Royal Dutch/Shell and Total have signed a long-awaited $2bn deal to develop Saudi Arabia's huge gas reserves.
The deal is the first for western energy firms for 25 years
The two are the first western firms to win energy rights in Saudi Arabia since the industry was nationalised in 1975.
The European firms will find and pump gas in 80,000 square miles of the vast south-eastern Empty Quarter desert.
Saudi Oil Minister Ali Naimi said the deal was the "first in a series" to promote industrialisation and economic development in the kingdom.
Saudi Arabia, the world's largest oil exporter, is also thought to have the fourth largest reserves of natural gas in the world.
The two companies will work in a consortium with Saudi state oil firm Aramco to explore, develop and produce the gas.
Shell will have 40% of the project while Total and Aramco will have 30% each.
The 25-year concession is a smaller project than the vast deals often associated with Shell and Total, two of the world's top five oil companies.
And it falls a long way short of the $20bn package Saudi Arabia originally envisaged, a deal which collapsed earlier this year when the sides could not agree terms.
As such, it amounted to a "missed opportunity", said Saudi billionaire Prince Alwaleed bin Talal, a nephew of King Fahd, who dubbed it a "token investment".
Still, the signing - coming only a week after the devastating bombing of a Riyadh shopping complex which killed at least 18 people - will be seen as a much-needed boost to the kingdom's efforts to attract foreign investment.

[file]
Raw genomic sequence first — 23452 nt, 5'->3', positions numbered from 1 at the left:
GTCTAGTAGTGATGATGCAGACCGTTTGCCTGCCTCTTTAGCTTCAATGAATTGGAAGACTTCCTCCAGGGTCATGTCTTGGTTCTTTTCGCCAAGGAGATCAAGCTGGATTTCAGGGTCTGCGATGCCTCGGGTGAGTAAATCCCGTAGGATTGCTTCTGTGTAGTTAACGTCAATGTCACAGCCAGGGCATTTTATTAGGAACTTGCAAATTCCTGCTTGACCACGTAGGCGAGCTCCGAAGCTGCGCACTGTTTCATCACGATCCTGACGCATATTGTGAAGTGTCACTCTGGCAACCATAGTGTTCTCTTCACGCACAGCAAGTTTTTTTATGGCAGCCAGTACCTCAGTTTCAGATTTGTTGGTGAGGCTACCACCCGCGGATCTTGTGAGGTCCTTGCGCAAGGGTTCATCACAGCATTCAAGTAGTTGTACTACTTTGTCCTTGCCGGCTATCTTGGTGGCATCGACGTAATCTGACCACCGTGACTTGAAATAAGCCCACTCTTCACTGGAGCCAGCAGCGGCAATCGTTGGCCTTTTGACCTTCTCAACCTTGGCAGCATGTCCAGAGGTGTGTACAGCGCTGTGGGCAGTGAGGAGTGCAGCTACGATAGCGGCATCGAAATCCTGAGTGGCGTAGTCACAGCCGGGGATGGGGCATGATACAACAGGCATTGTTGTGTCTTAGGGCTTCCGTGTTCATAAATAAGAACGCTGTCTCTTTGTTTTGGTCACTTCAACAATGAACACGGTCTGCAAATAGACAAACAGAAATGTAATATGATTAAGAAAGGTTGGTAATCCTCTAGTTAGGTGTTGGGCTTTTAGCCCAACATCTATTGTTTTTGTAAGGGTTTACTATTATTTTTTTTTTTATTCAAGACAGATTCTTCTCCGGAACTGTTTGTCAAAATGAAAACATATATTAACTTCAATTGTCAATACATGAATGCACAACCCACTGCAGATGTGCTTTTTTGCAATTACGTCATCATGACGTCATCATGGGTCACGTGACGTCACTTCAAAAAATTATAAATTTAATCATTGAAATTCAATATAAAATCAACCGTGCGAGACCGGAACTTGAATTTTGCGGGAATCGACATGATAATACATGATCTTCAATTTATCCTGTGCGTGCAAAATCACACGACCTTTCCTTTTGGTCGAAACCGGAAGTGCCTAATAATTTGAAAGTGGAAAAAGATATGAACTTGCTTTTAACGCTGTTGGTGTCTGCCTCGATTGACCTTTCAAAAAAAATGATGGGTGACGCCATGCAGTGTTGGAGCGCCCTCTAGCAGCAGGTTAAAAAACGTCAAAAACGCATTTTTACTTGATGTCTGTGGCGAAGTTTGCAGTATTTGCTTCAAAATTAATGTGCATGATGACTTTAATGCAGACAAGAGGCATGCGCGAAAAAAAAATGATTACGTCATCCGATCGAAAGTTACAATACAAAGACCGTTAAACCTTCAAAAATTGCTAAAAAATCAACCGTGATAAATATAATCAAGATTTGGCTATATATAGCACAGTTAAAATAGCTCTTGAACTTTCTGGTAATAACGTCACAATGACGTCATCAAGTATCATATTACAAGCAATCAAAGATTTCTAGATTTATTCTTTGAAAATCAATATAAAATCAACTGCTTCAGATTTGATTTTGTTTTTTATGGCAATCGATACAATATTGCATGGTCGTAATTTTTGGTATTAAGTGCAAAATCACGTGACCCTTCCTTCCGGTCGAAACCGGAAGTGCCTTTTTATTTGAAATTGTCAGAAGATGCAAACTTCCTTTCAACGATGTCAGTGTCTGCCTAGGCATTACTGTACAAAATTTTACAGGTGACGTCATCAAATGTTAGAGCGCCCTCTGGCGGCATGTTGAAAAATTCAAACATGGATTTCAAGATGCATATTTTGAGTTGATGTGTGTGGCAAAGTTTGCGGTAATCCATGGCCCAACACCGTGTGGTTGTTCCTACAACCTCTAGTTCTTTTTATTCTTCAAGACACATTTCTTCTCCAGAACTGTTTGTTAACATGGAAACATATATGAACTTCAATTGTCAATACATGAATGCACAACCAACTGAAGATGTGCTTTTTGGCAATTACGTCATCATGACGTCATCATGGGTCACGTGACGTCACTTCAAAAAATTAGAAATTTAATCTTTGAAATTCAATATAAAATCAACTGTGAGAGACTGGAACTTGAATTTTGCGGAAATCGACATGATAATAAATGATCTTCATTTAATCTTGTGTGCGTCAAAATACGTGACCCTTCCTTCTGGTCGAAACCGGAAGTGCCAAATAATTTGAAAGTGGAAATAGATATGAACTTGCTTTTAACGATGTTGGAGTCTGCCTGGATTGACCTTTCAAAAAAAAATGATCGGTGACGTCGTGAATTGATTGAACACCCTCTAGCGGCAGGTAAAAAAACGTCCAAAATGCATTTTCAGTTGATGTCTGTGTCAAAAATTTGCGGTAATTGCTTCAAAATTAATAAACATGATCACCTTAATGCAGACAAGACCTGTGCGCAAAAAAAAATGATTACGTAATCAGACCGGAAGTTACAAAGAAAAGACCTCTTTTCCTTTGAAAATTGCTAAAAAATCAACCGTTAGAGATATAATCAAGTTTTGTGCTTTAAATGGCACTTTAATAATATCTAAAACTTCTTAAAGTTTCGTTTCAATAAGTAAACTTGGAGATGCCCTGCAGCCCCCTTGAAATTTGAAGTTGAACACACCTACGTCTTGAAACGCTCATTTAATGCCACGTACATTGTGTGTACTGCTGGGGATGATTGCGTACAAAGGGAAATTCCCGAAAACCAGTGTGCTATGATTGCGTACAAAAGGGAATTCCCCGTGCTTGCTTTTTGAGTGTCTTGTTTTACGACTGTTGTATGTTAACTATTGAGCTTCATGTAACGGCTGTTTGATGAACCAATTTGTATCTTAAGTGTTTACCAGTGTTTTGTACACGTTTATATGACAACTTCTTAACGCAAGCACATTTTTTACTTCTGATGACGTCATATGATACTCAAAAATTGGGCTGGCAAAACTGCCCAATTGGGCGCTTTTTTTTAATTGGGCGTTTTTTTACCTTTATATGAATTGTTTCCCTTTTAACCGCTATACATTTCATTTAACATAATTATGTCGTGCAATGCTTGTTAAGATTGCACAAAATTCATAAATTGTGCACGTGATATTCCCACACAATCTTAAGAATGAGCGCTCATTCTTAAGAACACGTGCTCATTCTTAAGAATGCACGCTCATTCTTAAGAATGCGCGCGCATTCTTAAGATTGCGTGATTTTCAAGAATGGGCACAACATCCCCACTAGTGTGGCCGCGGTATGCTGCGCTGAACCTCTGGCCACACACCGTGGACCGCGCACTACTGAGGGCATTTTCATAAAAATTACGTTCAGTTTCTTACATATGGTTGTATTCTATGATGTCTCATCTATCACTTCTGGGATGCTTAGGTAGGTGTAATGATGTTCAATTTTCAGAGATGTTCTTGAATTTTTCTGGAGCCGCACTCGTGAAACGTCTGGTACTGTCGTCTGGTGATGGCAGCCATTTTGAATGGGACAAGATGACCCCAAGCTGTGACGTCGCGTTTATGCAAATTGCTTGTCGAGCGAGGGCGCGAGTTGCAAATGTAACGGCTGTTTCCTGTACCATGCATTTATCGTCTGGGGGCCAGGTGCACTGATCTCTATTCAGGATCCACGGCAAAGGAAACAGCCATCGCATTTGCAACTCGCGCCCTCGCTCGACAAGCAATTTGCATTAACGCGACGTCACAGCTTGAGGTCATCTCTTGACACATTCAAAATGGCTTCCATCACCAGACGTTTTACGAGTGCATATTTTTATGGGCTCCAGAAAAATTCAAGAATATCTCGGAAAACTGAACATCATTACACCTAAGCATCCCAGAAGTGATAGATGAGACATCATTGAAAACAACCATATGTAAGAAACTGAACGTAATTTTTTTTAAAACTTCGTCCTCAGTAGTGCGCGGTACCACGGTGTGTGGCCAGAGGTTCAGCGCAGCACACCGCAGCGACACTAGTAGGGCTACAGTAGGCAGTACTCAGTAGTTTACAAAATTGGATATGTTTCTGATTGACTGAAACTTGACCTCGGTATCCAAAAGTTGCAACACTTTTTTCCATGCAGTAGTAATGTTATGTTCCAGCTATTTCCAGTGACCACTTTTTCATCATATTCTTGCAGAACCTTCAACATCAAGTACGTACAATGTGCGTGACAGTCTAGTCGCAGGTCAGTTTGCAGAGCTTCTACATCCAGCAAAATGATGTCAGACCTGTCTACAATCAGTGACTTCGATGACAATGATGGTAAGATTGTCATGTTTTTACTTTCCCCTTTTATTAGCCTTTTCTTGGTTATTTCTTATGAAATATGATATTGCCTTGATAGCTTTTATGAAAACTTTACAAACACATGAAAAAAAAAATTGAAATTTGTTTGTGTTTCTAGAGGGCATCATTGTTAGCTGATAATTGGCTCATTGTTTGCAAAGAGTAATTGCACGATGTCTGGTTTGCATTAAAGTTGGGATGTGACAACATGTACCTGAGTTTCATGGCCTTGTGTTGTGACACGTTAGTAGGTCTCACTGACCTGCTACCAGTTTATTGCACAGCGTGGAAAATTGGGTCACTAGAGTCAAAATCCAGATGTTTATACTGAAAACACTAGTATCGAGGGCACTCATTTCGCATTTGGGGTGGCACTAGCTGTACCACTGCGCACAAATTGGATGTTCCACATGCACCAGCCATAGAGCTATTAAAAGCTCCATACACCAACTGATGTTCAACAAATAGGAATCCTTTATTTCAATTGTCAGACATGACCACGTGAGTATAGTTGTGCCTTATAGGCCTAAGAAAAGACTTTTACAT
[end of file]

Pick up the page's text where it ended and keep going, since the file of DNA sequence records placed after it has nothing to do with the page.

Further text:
It also gives Shell and Total a key foothold in the country with the world's largest hydrocarbon reserves.
Saudi Oil Minister Ali Naimi signed the deal in Riyadh with Total chairman and CEO Thierry Desmarest, and Sir Phillip Watts, chairman of the committee of managing directors of Royal Dutch/Shell.
Mr Watts said exploration should start "without delay".
More bids invited
Mr Naimi said Saudi Arabia wanted to encourage more international oil companies to invest in the kingdom's gas sector.
He said the project was "the first of a series of energy projects based on the new investment environment in the kingdom".
Saudi Arabia will embark on a "series of investment projects" to promote industrialisation, bolster economic development and "enable the formation of lucrative and mutually beneficial long-range business partnerships", he said.
His country has invited bids "for other promising areas in North Rub al-Khali [Empty Quarter]", he said.
Mr Naimi has previously been seen as an opponent to the idea of opening up his country's reserves to foreign investment.